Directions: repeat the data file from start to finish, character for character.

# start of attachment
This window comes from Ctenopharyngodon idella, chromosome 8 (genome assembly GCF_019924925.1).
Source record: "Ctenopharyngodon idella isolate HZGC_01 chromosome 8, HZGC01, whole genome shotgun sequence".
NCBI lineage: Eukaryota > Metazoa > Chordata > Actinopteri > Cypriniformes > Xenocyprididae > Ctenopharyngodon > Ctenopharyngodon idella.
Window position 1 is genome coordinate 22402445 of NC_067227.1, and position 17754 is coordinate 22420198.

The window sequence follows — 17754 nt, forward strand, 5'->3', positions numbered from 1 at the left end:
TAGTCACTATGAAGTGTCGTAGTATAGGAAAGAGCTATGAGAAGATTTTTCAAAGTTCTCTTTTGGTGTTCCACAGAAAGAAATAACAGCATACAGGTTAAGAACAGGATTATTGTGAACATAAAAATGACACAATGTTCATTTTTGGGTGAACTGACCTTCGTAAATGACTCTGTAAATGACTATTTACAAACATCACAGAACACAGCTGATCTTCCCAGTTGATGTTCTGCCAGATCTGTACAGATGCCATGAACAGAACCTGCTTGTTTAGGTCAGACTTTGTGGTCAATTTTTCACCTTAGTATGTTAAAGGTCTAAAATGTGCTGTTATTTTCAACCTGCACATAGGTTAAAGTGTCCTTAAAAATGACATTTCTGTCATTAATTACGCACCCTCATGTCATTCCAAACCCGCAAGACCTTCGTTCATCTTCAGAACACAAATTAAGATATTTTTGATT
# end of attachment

This window comes from Ctenopharyngodon idella, chromosome 8 (genome assembly GCF_019924925.1).
Source record: "Ctenopharyngodon idella isolate HZGC_01 chromosome 8, HZGC01, whole genome shotgun sequence".
NCBI lineage: Eukaryota > Metazoa > Chordata > Actinopteri > Cypriniformes > Xenocyprididae > Ctenopharyngodon > Ctenopharyngodon idella.
Window position 1 is genome coordinate 22402445 of NC_067227.1, and position 17754 is coordinate 22420198.

The window sequence follows — 17754 nt, forward strand, 5'->3', positions numbered from 1 at the left end:
TAGTCACTATGAAGTGTCGTAGTATAGGAAAGAGCTATGAGAAGATTTTTCAAAGTTCTCTTTTGGTGTTCCACAGAAAGAAATAACAGCATACAGGTTAAGAACAGGATTATTGTGAACATAAAAATGACACAATGTTCATTTTTGGGTGAACTGACCTTCGTAAATGACTCTGTAAATGACTATTTACAAACATCACAGAACACAGCTGATCTTCCCAGTTGATGTTCTGCCAGATCTGTACAGATGCCATGAACAGAACCTGCTTGTTTAGGTCAGACTTTGTGGTCAATTTTTCACCTTAGTATGTTAAAGGTCTAAAATGTGCTGTTATTTTCAACCTGCACATAGGTTAAAGTGTCCTTAAAAATGACATTTCTGTCATTAATTACGCACCCTCATGTCATTCCAAACCCGCAAGACCTTCGTTCATCTTCAGAACACAAATTAAGATATTTTTGATT